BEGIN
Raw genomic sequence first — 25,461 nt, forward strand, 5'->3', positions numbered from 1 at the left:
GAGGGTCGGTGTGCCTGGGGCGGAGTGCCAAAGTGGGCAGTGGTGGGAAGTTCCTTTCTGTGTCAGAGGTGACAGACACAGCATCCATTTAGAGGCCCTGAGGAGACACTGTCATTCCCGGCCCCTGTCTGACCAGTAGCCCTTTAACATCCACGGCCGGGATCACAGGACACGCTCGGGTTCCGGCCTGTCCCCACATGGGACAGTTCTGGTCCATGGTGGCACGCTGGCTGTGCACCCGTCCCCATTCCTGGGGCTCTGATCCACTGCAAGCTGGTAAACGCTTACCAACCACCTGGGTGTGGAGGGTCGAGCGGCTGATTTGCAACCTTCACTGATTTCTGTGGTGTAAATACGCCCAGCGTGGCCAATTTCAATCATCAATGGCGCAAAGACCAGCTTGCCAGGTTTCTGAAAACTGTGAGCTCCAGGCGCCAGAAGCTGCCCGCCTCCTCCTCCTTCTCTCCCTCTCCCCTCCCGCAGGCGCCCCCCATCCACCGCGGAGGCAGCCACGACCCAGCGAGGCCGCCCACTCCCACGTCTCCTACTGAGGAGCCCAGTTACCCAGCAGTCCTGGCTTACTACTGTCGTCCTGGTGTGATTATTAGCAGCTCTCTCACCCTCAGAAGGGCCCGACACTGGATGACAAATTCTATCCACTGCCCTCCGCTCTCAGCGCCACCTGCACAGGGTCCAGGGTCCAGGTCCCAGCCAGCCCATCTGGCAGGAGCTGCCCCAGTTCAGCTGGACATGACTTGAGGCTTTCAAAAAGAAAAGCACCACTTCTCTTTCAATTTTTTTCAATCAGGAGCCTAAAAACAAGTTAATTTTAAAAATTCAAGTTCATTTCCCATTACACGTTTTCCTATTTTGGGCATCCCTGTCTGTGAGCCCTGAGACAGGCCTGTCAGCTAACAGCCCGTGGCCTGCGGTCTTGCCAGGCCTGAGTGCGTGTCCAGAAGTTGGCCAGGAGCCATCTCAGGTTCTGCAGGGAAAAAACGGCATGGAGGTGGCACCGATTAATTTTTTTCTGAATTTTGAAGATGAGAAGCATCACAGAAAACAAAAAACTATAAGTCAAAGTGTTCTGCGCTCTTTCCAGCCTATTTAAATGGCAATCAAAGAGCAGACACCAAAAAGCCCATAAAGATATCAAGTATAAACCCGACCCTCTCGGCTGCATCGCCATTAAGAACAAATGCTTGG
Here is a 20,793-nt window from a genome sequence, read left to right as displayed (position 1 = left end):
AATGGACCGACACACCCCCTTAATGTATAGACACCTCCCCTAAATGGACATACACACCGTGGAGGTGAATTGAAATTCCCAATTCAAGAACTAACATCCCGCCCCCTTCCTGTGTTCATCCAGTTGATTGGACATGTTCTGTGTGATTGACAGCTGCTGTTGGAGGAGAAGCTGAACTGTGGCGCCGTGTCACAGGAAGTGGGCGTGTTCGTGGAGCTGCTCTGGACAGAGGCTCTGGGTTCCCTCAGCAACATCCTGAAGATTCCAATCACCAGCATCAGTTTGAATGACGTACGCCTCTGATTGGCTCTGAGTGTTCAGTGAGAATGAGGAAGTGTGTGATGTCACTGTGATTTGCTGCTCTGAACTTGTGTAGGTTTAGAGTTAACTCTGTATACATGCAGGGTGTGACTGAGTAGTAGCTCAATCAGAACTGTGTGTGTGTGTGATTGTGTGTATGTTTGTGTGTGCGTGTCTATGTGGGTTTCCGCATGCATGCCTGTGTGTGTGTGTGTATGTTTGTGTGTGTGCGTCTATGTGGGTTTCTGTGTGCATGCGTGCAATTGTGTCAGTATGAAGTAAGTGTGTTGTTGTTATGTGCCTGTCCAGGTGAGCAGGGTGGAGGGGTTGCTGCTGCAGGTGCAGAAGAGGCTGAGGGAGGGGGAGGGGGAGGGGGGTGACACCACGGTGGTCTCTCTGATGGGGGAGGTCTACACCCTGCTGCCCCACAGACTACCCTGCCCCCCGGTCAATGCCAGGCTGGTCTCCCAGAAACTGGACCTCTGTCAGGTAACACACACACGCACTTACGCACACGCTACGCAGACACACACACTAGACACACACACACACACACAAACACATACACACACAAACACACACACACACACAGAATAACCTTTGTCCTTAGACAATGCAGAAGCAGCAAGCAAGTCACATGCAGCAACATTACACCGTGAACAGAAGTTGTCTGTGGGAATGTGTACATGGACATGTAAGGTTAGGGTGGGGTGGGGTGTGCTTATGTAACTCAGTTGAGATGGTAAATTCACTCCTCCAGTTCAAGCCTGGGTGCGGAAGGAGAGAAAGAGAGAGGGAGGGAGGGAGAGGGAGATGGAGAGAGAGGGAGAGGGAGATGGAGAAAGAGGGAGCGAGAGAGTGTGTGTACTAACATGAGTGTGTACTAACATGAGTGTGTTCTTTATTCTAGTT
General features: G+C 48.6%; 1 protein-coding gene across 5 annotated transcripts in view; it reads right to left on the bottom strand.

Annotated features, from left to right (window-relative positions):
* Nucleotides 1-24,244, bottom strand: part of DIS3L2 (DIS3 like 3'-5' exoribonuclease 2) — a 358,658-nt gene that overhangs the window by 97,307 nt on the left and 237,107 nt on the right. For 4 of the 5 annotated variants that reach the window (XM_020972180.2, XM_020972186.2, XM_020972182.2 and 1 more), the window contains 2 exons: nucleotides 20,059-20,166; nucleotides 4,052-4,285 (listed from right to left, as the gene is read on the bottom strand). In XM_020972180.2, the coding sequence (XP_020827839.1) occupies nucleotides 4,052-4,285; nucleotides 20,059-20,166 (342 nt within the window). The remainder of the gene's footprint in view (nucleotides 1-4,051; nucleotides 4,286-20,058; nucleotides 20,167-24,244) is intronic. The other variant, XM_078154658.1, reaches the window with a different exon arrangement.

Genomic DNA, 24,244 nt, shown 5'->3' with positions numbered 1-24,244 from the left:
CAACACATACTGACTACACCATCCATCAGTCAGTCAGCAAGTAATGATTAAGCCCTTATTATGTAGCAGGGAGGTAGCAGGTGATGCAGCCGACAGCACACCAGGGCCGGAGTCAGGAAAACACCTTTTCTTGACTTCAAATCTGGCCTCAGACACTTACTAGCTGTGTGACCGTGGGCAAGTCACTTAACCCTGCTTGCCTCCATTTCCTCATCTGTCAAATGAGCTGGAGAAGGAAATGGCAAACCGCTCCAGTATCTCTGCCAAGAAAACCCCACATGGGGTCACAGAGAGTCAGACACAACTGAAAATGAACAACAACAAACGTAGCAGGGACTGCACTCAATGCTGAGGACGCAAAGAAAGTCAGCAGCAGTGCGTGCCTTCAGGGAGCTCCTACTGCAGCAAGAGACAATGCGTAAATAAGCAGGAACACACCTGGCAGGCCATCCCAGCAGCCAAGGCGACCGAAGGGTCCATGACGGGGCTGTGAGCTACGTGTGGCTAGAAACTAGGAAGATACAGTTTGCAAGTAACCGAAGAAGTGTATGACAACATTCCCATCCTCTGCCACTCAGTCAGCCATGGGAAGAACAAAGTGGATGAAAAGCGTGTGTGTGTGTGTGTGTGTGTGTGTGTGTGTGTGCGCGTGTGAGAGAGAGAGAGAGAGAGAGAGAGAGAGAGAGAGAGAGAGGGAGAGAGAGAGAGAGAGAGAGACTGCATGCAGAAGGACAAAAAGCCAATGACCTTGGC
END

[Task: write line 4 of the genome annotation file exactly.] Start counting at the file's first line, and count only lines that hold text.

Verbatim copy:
AATGGACCGACACACCCCCTTAATGTATAGACACCTCCCCTAAATGGACATACACACCGTGGAGGTGAATTGAAATTCCCAATTCAAGAACTAACATCCCGCCCCCTTCCTGTGTTCATCCAGTTGATTGGACATGTTCTGTGTGATTGACAGCTGCTGTTGGAGGAGAAGCTGAACTGTGGCGCCGTGTCACAGGAAGTGGGCGTGTTCGTGGAGCTGCTCTGGACAGAGGCTCTGGGTTCCCTCAGCAACATCCTGAAGATTCCAATCACCAGCATCAGTTTGAATGACGTACGCCTCTGATTGGCTCTGAGTGTTCAGTGAGAATGAGGAAGTGTGTGATGTCACTGTGATTTGCTGCTCTGAACTTGTGTAGGTTTAGAGTTAACTCTGTATACATGCAGGGTGTGACTGAGTAGTAGCTCAATCAGAACTGTGTGTGTGTGTGATTGTGTGTATGTTTGTGTGTGCGTGTCTATGTGGGTTTCCGCATGCATGCCTGTGTGTGTGTGTGTATGTTTGTGTGTGTGCGTCTATGTGGGTTTCTGTGTGCATGCGTGCAATTGTGTCAGTATGAAGTAAGTGTGTTGTTGTTATGTGCCTGTCCAGGTGAGCAGGGTGGAGGGGTTGCTGCTGCAGGTGCAGAAGAGGCTGAGGGAGGGGGAGGGGGAGGGGGGTGACACCACGGTGGTCTCTCTGATGGGGGAGGTCTACACCCTGCTGCCCCACAGACTACCCTGCCCCCCGGTCAATGCCAGGCTGGTCTCCCAGAAACTGGACCTCTGTCAGGTAACACACACACGCACTTACGCACACGCTACGCAGACACACACACTAGACACACACACACACACACAAACACATACACACACAAACACACACACACACACAGAATAACCTTTGTCCTTAGACAATGCAGAAGCAGCAAGCAAGTCACATGCAGCAACATTACACCGTGAACAGAAGTTGTCTGTGGGAATGTGTACATGGACATGTAAGGTTAGGGTGGGGTGGGGTGTGCTTATGTAACTCAGTTGAGATGGTAAATTCACTCCTCCAGTTCAAGCCTGGGTGCGGAAGGAGAGAAAGAGAGAGGGAGGGAGGGAGAGGGAGATGGAGAGAGAGGGAGAGGGAGATGGAGAAAGAGGGAGCGAGAGAGTGTGTGTACTAACATGAGTGTGTACTAACATGAGTGTGTTCTTTATTCTAGTT